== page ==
More than a fortnight after floods devastated buildings along river banks in the Himalayan state of Uttarakhand in India, the state’s chief minister has asked for a ban on building homes and commercial structures on river banks. Hundreds of people were killed by the floods. The death toll is still being computed.
Vijay Bahuguna, the chief minister, sought the construction ban at a media conference in the state capital Dehradun on July 1. He said all construction should be at least 200 metres from river banks. But there was no written order yet, bureaucrats said a day later.
The traditional settlement pattern in Uttarakhand, as in most of the Himalayan region, is on hilltops, while the area along riverbanks is used for agriculture. But that pattern has been totally disrupted in recent decades by the pressure of tourism and industry – mainly hydroelectricity projects.
Now that hotels and other buildings along river banks have been swept away by the floods, the hoteliers say they will support the ban if they are given land 200 metres from the river banks. Vijay Pande, secretary of Federation of Hotel and Restaurant Associations of India (FHRAI), said the extra space would be a boon, as hoteliers could use it to build riverside walks and parking lots.
Pande estimated that the Uttarakhand hotel industry would bear the brunt of this year’s flooding for the next 10 years, and the total loss could be $1.3 billion. The state government has already declared that owners of shops and eateries destroyed in the floods would be paid between $840 and $1,680 as compensation, while owners of hotels that will now have to be demolished because parts of them have been swept away will get $3,360. Owners of office buildings will get between 10 and 30% of their estimated loss.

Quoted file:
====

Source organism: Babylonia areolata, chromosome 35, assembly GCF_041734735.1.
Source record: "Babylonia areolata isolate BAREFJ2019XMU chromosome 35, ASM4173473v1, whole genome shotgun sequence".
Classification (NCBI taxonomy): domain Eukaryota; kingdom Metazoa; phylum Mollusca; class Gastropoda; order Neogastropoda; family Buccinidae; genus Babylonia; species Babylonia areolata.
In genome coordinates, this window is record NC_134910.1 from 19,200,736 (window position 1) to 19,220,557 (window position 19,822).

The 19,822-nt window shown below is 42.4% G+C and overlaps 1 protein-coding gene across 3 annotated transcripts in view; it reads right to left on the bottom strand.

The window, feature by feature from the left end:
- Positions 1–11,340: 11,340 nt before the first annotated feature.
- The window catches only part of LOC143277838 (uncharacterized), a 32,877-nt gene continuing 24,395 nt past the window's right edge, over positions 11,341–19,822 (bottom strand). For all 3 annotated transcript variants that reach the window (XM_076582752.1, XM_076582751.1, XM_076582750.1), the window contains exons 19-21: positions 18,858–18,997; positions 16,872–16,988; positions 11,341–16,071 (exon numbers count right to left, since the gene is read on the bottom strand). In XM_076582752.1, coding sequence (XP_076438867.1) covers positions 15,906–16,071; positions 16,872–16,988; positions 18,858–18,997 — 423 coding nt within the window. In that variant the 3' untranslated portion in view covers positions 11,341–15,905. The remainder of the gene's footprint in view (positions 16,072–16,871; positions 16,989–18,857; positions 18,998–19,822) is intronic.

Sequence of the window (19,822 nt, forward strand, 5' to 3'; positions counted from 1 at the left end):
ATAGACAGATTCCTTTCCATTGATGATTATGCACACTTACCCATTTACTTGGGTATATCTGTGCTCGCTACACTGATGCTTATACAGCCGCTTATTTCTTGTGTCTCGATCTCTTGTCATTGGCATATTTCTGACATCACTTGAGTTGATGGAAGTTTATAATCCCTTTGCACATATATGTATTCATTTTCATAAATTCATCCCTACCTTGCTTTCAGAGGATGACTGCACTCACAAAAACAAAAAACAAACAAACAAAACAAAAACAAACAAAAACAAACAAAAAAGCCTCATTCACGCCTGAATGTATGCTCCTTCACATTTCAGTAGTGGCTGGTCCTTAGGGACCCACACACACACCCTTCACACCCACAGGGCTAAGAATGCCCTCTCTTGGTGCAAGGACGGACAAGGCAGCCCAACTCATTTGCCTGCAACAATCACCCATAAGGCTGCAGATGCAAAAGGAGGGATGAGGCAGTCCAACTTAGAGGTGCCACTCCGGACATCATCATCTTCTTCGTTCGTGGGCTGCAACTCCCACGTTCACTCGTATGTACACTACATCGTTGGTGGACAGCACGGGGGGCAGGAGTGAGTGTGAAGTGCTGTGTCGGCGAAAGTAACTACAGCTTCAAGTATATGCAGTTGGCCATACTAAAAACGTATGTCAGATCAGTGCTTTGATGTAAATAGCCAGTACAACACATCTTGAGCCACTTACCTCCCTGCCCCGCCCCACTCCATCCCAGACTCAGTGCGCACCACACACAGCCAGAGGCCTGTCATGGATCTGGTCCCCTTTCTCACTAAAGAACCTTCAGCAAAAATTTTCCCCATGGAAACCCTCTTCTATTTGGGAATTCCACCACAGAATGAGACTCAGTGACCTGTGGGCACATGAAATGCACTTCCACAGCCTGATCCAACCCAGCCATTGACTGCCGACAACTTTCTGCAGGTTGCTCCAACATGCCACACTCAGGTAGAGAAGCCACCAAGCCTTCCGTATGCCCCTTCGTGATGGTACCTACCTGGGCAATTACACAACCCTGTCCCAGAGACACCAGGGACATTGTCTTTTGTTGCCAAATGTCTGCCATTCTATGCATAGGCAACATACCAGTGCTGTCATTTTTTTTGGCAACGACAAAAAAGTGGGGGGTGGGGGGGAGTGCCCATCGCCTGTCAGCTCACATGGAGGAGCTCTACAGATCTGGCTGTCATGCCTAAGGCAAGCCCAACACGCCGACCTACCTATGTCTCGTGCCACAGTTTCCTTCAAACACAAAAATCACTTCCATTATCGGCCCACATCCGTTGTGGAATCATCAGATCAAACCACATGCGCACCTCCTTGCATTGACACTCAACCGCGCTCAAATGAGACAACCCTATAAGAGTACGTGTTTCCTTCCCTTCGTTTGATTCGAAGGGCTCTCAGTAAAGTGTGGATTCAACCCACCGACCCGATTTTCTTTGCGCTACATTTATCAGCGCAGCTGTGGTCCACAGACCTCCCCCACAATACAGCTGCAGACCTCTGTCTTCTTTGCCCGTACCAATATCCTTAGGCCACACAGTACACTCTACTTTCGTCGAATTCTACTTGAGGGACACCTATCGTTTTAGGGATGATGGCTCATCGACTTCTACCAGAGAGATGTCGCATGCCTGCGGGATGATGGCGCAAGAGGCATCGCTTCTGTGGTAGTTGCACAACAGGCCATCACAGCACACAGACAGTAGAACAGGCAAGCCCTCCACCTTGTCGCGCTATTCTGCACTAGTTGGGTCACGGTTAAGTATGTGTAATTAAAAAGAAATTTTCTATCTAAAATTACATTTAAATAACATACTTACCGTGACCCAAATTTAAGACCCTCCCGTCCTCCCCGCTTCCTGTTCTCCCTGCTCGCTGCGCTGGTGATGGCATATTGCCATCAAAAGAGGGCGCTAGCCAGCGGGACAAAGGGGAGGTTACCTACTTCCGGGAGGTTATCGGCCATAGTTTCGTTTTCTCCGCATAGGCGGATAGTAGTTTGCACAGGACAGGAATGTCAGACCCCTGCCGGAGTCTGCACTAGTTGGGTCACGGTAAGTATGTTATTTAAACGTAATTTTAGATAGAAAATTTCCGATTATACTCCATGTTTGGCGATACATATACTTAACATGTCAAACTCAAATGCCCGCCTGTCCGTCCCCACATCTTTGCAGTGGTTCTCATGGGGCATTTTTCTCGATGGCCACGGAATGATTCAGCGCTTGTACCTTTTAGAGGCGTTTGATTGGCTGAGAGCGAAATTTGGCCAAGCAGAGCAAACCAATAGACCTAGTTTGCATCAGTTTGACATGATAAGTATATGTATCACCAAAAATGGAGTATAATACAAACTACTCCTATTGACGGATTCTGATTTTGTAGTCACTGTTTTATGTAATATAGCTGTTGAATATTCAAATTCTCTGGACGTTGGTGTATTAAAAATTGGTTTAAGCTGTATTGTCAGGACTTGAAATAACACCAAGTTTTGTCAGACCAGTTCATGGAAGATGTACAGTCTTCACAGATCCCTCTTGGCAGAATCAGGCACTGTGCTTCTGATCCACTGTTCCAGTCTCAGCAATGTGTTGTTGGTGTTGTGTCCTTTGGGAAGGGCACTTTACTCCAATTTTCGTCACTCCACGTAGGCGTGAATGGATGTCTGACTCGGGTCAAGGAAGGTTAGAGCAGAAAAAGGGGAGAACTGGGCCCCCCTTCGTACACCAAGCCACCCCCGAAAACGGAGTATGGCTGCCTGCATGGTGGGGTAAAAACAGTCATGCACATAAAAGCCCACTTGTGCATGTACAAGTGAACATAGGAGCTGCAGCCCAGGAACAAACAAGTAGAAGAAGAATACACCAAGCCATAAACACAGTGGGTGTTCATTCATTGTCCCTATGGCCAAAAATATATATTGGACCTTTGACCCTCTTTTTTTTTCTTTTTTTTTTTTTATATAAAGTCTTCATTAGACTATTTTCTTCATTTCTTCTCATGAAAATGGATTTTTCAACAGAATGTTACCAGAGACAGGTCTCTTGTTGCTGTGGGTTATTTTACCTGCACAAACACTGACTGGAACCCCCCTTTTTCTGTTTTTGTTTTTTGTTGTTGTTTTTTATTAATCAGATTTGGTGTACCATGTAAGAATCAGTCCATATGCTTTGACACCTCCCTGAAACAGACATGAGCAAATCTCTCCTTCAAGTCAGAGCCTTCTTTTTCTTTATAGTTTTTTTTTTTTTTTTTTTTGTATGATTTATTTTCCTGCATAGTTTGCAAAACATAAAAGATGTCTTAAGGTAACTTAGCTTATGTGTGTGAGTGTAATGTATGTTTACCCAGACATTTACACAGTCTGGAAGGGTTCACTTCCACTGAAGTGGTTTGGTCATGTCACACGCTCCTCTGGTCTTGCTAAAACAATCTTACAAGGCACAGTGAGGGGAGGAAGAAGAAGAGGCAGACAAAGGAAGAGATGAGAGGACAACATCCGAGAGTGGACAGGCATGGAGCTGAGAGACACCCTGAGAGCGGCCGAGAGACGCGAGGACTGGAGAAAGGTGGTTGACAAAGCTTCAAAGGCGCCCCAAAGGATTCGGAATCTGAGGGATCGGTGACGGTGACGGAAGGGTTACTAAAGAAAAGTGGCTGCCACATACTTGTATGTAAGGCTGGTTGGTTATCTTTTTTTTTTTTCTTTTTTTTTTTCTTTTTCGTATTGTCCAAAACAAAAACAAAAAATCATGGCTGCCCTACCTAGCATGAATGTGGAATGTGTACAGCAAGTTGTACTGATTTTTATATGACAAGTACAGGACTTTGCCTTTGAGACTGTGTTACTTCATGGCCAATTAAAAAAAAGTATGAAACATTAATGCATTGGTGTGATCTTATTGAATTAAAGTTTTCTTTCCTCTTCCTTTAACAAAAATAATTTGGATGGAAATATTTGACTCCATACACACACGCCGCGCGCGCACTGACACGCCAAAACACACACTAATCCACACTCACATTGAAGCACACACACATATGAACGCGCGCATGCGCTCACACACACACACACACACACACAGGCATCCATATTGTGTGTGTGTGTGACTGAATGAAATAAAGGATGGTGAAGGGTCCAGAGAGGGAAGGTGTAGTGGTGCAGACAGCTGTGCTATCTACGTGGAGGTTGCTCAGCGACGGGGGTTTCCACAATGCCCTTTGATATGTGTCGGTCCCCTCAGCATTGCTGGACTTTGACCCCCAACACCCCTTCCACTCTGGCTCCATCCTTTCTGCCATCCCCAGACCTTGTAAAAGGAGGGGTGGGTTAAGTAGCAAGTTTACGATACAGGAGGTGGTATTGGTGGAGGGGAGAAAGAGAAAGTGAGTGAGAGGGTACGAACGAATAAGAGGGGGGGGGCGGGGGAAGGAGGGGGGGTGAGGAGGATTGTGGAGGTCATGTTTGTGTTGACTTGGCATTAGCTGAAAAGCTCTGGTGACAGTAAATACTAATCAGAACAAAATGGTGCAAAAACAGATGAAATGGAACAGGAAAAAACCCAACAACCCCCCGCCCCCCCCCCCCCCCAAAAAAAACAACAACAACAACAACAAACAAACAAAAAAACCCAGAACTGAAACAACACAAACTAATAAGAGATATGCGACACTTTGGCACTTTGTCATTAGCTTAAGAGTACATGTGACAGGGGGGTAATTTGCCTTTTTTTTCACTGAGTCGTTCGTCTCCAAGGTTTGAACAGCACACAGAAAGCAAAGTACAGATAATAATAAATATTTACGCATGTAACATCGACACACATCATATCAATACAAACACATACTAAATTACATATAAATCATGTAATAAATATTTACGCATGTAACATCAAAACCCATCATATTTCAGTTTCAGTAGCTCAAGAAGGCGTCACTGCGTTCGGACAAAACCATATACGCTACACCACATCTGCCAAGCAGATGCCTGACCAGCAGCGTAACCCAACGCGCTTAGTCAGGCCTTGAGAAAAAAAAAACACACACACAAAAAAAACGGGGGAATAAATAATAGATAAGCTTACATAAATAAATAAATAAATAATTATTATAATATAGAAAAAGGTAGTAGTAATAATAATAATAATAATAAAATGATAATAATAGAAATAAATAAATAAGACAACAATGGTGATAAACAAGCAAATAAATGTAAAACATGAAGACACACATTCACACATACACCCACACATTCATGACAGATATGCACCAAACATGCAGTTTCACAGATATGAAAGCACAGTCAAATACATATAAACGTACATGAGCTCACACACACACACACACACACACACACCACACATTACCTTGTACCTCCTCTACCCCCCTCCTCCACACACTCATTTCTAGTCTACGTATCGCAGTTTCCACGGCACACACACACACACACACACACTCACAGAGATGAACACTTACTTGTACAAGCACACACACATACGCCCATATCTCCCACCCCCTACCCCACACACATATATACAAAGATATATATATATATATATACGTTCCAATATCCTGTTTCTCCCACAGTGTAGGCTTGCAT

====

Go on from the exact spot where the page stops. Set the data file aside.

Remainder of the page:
Environmentalists welcomed the decision, but pointed out that the state government had done nothing to improve road building practices. They have been saying that unscientific road building practices that interfere with the natural slopes and stop water from flowing down to the bottom of the valley is responsible for landslides and flash floods. With a majority of the roads in Uttarakhand now affected by landslides, the authorities have an opportunity to build better.
The effects of the mid-June floods had been exacerbated by indiscriminate mining in the riverbeds, a practice about which the state government has remained silent till now.
Before the floods, the chief minister had been a vocal critic of environmentalists, accusing them of trying to stall the economic development of the state. He had then opposed the federal environment ministry’s decision to control commercial activities in the upper reaches of the Ganga.